Stephanya Barranti stars as the title performer in Simply the Best: a Tribute to the Music of Tina Turner, which runs at Sammy’s Showroom in Harrah’s Reno, 219 N. Center St., through June 30. For tickets or more information, visit

Why Tina Turner? What draws you to her music?

We’d listen to records a lot at home. … I was just a little kid. I couldn’t have been any more than 5, 6, 7 years old. And whenever Tina Turner records would come on, my parents said I would get up in the middle of the floor, and I would just start doing this wiggling thing. And I only did it with Tina Turner records and Aretha Franklin records. … I spent several years in China about 10 years ago, and I performed at this really beautiful nightclub where there were travelers that came from all over the world. And there was one gentleman that came in that loved Tina Turner. And every time he came to the club, he would ask me to sing a Tina Turner song. … Well, I said, I know all the words to, like, three. And he said, well, can you learn more? And every week he’d come back, and I’d learn a different song … to the point where I had an entire album of Tina Turner songs.

What was your gig in China?

I was just singing. It happens a lot—especially in Asian countries like Japan and China, the Philippines, Thailand, places like that—they will bring in American singers—especially soul, rock, R&B singers. … They really enjoyed my performances. And I was doing Aretha Franklin, Chaka Khan, Tina Turner, Patti LaBelle, Gladys Knight—all of those great legends.

For your show, are you doing mostly ’60s stuff or later stuff?

I’m really all over the board. It starts with the ’60s. You have to start with where people first recollect her. And that is with Ike & Tina. So, I start the show there, but then I run through almost a whole life of her music. … Also, I have a special guest, who I’m not going to tell you who that is. … And I change that special guest out throughout the show—so you never know who you’re going to see.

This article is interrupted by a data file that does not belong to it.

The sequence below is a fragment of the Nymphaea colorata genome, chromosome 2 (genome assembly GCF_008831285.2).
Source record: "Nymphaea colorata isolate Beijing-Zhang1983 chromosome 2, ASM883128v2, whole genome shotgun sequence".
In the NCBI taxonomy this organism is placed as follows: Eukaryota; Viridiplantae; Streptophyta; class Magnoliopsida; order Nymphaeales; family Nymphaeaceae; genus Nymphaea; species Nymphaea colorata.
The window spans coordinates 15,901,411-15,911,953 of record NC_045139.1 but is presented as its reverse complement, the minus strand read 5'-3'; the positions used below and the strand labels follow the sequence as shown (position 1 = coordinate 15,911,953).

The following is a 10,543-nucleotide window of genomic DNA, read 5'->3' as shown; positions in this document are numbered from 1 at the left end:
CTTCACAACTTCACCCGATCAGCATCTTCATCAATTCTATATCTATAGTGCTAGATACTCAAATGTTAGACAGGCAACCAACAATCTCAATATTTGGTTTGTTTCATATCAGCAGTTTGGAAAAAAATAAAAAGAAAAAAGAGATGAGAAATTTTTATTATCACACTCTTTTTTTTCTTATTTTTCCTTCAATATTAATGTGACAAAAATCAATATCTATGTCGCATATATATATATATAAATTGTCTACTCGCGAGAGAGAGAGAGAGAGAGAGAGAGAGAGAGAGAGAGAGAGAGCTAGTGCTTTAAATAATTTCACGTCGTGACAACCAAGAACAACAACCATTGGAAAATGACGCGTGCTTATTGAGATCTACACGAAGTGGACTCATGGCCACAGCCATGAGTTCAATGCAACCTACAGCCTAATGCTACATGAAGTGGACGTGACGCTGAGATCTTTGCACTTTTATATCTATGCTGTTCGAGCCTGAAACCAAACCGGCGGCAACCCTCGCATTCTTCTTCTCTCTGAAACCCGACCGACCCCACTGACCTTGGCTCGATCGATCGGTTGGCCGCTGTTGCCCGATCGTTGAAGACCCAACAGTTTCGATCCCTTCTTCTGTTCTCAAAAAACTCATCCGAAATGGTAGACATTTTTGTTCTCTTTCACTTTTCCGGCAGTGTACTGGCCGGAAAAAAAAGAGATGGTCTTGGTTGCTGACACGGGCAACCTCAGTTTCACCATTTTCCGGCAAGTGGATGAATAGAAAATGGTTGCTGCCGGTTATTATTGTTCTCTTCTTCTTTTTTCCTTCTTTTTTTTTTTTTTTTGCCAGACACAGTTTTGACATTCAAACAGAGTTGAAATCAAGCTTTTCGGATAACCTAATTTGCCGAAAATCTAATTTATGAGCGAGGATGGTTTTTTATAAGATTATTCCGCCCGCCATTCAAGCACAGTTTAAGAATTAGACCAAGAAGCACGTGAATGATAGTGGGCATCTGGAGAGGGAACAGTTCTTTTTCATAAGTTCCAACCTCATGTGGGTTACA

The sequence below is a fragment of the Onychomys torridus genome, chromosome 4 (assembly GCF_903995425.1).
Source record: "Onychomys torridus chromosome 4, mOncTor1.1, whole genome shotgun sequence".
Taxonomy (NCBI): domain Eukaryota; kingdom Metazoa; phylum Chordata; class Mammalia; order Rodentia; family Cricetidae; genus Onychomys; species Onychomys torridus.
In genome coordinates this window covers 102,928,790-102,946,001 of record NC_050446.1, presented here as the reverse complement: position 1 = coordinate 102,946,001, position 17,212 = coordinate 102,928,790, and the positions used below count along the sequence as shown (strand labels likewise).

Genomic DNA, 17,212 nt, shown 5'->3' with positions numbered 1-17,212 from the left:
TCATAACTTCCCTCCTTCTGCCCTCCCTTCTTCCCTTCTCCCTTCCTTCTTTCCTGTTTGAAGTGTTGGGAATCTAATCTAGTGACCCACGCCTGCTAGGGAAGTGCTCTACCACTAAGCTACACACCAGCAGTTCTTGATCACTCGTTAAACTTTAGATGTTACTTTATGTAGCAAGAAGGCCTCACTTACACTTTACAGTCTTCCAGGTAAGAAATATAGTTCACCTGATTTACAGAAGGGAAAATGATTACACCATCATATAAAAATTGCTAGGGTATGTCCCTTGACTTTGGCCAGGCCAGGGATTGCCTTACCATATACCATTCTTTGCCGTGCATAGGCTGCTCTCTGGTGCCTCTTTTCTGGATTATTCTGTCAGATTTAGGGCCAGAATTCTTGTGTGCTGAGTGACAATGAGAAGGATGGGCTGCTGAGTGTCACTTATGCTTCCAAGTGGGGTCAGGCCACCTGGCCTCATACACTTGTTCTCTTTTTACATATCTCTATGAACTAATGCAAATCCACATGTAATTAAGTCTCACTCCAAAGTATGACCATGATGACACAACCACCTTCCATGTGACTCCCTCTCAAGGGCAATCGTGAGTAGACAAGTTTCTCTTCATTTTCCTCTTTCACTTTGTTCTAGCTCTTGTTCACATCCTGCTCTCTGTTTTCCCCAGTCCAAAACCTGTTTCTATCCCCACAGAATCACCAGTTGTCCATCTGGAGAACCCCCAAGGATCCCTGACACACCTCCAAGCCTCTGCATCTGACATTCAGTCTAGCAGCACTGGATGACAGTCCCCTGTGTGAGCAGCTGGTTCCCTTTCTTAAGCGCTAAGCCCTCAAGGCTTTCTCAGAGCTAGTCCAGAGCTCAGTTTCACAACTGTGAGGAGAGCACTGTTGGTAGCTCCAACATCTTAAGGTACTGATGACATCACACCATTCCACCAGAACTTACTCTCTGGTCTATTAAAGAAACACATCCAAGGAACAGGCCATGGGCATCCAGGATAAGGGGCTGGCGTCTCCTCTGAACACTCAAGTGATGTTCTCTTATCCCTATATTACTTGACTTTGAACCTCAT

Sammy’s Showroom is a great sounding room and also historic.

That room has stolen my heart. … I’m a spiritual person—not necessarily religious, but very spiritual—and there are definitely arms in there that will wrap themselves around you in that room. It is such a warm feeling. And downstairs in the dressing rooms—I don’t know if you’ve ever had a chance to walk through there—they have all of the photographs of every headliner who’s ever performed there. Sammy [Davis, Jr]’s dressing room is exactly the same way it was when Sammy performed there. There’s also another room, a lounge where Sammy and the Rat Pack and Frank Sinatra and all those guys would go and sit and smoke their cigars. … Performing on that stage, once I walk out onto that stage, I really feel like they’re all there, going, “You go, girl!” … I know it sounds corny, and you may not believe in that kind of thing, but it does exist in that room. … This show is not just me and a band playing Tina Turner songs. It’s a 14-member cast. It’s truly a production, and it’s different every night. We have a full rhythm section, which includes a saxophone player; four dancers, which is really cool; two background singers; and, like I said, a special guest that changes frequently. As a matter of fact, another change is taking place this weekend with one of Tina’s really old friends. It’s going to make this show a lot of fun. We’ve had Rod Stewart in for a little bit. We had Michael Jackson in for a little while.

Mick Jagger?

Oh! Do I tell or do I not? I guess you’ll have to come.